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Germany says Trump's tariffs, sanctions destroy jobs and growth

Reuters  |  BERLIN 

(Reuters) - German Economy has sharply criticised U.S. Donald Trump's tariffs and sanctions policies, saying such measures were destroying jobs and growth and that would not bow to U.S. pressure regarding

The has triggered a bitter tit-for-tat trade dispute with import tariffs meant to protect American jobs against what Trump calls unfair trade practices from China, and other countries.

Trump's determination to push ahead with sanctions on which also target European companies doing business with has opened another battle front.

"This trade war is slowing down and destroying economic growth - and it creates new uncertainties," Altmaier told Bild am Sonntag newspaper, adding that consumers suffered the most because higher tariffs were driving up prices.

Altmaier lauded the agreement reached by during negotiations with Trump last month, saying the interim deal had saved hundreds of thousands of jobs in

The U.S. and the are embroiled in a spat after Trump imposed tariffs on aluminum and and responded with retaliatory tariffs on some U.S. goods.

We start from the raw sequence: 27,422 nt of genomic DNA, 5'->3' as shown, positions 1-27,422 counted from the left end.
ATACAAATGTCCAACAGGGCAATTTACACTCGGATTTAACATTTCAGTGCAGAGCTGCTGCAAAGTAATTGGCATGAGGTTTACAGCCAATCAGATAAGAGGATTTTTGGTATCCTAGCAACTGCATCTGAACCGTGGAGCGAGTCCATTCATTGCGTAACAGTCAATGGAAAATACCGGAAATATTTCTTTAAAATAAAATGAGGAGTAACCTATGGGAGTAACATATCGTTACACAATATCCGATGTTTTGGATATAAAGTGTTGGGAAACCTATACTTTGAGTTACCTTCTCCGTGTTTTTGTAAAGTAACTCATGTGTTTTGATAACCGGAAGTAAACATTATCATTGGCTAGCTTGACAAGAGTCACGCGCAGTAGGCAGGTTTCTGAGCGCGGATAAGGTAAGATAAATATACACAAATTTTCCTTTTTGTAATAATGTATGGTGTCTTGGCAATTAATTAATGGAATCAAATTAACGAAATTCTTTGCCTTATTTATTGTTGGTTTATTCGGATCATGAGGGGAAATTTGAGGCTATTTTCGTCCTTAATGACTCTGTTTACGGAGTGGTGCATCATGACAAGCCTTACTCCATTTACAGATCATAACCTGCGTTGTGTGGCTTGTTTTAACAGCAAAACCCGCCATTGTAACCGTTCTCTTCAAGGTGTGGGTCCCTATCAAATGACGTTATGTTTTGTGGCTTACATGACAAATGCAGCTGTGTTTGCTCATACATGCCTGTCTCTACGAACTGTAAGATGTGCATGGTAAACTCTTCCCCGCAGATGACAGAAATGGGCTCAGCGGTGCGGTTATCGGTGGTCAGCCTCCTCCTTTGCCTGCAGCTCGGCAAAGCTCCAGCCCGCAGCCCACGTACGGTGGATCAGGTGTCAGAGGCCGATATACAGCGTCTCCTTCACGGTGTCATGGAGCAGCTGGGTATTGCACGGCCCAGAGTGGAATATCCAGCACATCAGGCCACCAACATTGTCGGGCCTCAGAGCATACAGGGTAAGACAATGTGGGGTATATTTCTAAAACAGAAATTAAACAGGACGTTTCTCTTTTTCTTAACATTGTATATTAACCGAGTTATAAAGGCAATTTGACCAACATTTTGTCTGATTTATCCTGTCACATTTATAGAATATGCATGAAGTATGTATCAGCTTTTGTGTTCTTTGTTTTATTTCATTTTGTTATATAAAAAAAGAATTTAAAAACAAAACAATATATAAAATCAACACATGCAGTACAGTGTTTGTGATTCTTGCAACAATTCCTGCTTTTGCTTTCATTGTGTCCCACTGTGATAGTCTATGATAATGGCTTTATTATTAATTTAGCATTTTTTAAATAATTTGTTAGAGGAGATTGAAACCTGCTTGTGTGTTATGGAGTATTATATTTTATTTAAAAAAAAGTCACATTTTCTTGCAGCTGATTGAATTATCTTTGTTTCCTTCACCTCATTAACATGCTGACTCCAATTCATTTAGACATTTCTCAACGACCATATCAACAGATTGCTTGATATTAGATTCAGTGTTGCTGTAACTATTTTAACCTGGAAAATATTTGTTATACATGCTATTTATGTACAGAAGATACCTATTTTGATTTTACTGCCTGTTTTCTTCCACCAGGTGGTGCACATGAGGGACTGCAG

Trump had also threatened to impose tariffs on EU auto imports but reached an agreement to hold off on taking action after meeting with Juncker at the last month.

"The agreement between the EU and U.S. can only be a first step. Our goal is a global trade order with lower tariffs, less protectionism and open markets," Altmaier said.

Turning to the U.S. sanctions against Iran, the said and its EU allies would continue to support companies doing business with despite U.S. pressure.

"We won't let dictate us with whom we can do business and we therefore stick to the Vienna Nuclear Agreement so that Iran cannot build atomic weapons," Altmaier said.

German companies should be allowed to continue to invest in Iran as much as they want and the German is looking for ways together with its European allies to ensure that financial transactions could still take place, he added.

Several European companies have suspended plans to invest in Iran in light of the U.S. sanctions, including Total as well as carmakers PSA, and

German business associations have warned that companies are increasingly suffering from Trump's sanctions policies - including those against Iran - as well as the tariffs he is imposing in the escalating trade conflict with

The trade and sanctions disputes are clouding the growth outlook for Germany, Europe's largest economy, but Altmaier said he nonetheless expected strong growth this year due to vibrant domestic demand, record-high employment and rising wages.

The will publish figures for the second quarter on Tuesday, with analysts expecting the quarterly growth rate to pick up to 0.4 percent after 0.3 percent in the first quarter.

(Reporting by Michael Nienaber; Editing by Raissa Kasolowsky)

(This story has not been edited by Business Standard staff and is auto-generated from a syndicated feed.)

First Published: Sun, August 12 2018. 15:58 IST
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